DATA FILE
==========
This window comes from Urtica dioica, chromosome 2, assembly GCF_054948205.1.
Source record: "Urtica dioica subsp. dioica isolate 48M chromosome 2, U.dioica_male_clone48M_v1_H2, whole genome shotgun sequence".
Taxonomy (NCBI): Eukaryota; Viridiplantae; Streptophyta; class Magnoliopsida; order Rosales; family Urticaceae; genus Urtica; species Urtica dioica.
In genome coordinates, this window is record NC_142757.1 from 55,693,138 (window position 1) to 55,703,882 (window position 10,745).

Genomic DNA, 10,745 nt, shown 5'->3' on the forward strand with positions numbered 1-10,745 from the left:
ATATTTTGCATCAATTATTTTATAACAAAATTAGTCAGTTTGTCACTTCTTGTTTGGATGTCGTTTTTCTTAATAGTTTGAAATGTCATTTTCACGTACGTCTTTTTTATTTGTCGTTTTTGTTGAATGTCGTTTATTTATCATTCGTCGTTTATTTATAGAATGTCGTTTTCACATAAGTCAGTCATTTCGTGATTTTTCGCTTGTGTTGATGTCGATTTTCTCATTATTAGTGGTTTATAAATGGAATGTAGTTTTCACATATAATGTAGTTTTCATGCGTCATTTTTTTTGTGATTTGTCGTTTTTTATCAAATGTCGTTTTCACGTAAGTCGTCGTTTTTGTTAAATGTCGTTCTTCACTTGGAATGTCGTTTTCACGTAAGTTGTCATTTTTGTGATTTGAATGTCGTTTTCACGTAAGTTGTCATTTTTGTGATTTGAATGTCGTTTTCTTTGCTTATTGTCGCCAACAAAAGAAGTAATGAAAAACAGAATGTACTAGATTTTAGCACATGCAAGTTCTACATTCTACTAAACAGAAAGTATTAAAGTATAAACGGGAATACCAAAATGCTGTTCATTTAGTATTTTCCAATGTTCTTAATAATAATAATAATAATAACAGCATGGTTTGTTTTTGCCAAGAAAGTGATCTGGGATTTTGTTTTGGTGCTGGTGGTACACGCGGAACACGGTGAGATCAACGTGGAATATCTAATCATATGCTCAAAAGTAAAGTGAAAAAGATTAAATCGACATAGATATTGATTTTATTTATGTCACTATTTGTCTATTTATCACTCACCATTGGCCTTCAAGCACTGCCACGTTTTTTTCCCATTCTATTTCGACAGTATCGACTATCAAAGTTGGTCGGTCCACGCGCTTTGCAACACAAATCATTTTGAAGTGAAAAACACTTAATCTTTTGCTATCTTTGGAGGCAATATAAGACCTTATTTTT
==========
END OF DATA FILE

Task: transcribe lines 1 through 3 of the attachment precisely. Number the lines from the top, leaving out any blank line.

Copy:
This window comes from Urtica dioica, chromosome 2, assembly GCF_054948205.1.
Source record: "Urtica dioica subsp. dioica isolate 48M chromosome 2, U.dioica_male_clone48M_v1_H2, whole genome shotgun sequence".
Taxonomy (NCBI): Eukaryota; Viridiplantae; Streptophyta; class Magnoliopsida; order Rosales; family Urticaceae; genus Urtica; species Urtica dioica.